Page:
Theranos founder Elizabeth Holmes guilty of fraud, says jury

Elizabeth Holmes, the founder and former chief executive of the blood testing startup Theranos, has been convicted of defrauding investors by a jury in a California court and is facing a prison sentence.

Prosecutors claimed that Holmes (37) knowingly misled shareholders in Theranos with the promise that the company’s technology could diagnose a battery of diseases with just a few drops of blood, rather than a larger blood sample drawn from a patient’s vein.

Holmes was found guilty of four of 11 charges brought against her – one charge of conspiracy and three charges of wire fraud – with three other allegations of fraud unresolved as a unanimous decision by jurors could not be reached.

After months of legal wrangling, the jury also acquitted her of a second conspiracy charge, as well as three other wire fraud charges including two brought by patients who received inaccurate test results.

Elizabeth Holmes

Holmes pleaded not guilty to all the charges, which carry a maximum prison term of 20 years each, but has not been taken into custody and is expected to appeal. Sentencing will take pace at a later, as-yet unconfirmed date.

Holmes and ex-Theranos chief operating officer – Ramesh ‘Sunny’ Balwani – were accused of using adverts and meetings to encourage doctors and patients to use its proprietary analyser and services, even though they knew they were incapable of producing reliable results for some tests.

They also used direct communication, marketing materials, media and financial statements, models and other information to defraud potential investors, according to the complaint.

Theranos raised almost $1 billion from investors before the company and its claims were eventually exposed as a sham.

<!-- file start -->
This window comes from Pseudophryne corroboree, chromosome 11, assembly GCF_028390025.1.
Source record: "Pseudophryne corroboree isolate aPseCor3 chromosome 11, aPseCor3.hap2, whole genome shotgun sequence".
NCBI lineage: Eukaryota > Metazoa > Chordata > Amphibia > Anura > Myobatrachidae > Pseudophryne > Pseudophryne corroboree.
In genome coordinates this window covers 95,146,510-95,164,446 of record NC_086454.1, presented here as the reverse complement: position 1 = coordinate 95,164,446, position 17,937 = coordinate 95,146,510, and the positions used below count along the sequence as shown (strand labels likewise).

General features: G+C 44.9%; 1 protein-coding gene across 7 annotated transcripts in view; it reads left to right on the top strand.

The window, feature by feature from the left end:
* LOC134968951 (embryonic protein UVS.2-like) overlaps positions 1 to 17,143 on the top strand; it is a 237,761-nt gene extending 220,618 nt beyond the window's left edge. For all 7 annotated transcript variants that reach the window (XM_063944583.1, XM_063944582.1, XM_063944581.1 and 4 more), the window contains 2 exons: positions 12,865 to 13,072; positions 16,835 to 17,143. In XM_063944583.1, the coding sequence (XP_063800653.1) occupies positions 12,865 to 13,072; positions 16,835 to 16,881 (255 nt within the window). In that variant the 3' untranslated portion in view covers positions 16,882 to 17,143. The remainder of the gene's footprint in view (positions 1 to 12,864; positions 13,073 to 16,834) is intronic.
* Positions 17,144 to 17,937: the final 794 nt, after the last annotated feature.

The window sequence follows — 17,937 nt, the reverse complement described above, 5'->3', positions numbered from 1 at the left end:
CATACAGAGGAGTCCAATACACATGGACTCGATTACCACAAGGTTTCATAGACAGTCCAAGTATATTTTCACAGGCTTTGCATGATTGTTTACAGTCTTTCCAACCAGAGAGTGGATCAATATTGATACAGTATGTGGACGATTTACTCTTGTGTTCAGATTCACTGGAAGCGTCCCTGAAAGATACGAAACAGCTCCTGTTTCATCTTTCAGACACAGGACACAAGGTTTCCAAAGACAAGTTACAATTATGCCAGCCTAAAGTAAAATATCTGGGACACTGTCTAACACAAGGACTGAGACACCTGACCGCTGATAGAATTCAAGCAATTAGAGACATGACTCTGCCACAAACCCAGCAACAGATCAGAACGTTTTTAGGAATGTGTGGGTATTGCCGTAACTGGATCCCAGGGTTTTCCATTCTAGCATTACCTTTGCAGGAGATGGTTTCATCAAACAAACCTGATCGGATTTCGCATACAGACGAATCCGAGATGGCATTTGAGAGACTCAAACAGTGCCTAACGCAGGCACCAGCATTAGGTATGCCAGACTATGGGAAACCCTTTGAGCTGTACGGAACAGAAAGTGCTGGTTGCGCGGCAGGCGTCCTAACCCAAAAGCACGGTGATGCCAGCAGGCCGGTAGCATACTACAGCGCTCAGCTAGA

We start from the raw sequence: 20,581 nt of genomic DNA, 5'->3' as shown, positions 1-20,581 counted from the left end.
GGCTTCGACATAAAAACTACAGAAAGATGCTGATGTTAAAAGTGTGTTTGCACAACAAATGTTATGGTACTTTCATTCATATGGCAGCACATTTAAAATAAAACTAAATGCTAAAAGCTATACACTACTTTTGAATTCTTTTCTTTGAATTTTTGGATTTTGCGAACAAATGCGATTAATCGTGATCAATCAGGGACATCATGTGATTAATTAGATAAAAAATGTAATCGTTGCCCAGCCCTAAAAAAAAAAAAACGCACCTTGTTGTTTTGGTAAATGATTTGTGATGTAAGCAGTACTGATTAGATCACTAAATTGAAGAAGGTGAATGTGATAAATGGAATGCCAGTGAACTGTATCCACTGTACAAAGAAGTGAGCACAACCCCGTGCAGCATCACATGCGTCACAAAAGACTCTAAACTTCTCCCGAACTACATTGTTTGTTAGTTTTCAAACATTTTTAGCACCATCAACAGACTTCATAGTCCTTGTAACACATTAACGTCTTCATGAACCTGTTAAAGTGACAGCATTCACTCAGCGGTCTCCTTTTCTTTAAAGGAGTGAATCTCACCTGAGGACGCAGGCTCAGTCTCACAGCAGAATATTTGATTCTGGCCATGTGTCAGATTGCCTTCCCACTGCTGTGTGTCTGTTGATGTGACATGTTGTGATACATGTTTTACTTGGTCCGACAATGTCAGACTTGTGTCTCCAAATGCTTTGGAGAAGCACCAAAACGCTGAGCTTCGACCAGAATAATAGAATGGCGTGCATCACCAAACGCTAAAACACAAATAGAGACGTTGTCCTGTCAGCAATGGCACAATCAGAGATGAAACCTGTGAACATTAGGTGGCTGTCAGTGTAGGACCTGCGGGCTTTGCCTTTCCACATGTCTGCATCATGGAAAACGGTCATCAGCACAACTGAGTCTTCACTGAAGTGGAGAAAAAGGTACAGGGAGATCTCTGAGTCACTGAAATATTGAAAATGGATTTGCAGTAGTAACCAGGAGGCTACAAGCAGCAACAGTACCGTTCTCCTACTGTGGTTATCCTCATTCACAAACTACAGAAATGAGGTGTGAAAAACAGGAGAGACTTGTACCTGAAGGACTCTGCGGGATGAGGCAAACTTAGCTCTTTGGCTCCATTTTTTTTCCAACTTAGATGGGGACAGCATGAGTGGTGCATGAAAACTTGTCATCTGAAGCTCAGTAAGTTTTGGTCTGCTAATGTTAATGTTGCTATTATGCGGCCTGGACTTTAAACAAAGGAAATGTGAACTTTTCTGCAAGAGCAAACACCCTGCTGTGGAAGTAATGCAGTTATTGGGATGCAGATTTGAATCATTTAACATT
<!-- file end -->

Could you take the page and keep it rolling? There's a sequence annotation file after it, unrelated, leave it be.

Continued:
Stanford University drop-out Holmes founded Theranos in 2003 when she was just 19, and at its height the company was worth $9 billion, with its founder feted as the next Steve Jobs.

Everything started to unravel however when a Wall Street Journal investigation in 2015 discovered that most of the tests Theranos claimed to perform on its analyser were actually being performed by standard blood-testing machines.

The FDA subsequently raised serious concerns about the accuracy of testing that Theranos did conduct with its machines, and the company eventually retracted two years of blood tests. It eventually folded in 2018.

During the trial, a number of clinicians testified that they had told Holmes about the problems with Theranos’ technology but were largely ignored, even as Holmes was telling investors the system was working well.

Holmes took the stand in her defence, claiming mistakes had been made in running Theranos but also that she had never wilfully defrauded investors or patients.

She admitted using pharma company logos – including Pfizer – on Theranos documents sent to investors, even though they had not endorsed the technology.

She also attempted to place the blame on Balwani, a former boyfriend, who she claimed misled her about the effectiveness of Theranos’ technology and also subjected him to emotional and sexual abuse.

Balwani will face similar fraud charges in a separate trial expected to begin next month.

“She chose fraud over business failure. She chose to be dishonest with investors and patients,” said prosecutor Jeff Schenk in closing arguments. “That choice was not only callous, it was criminal.”

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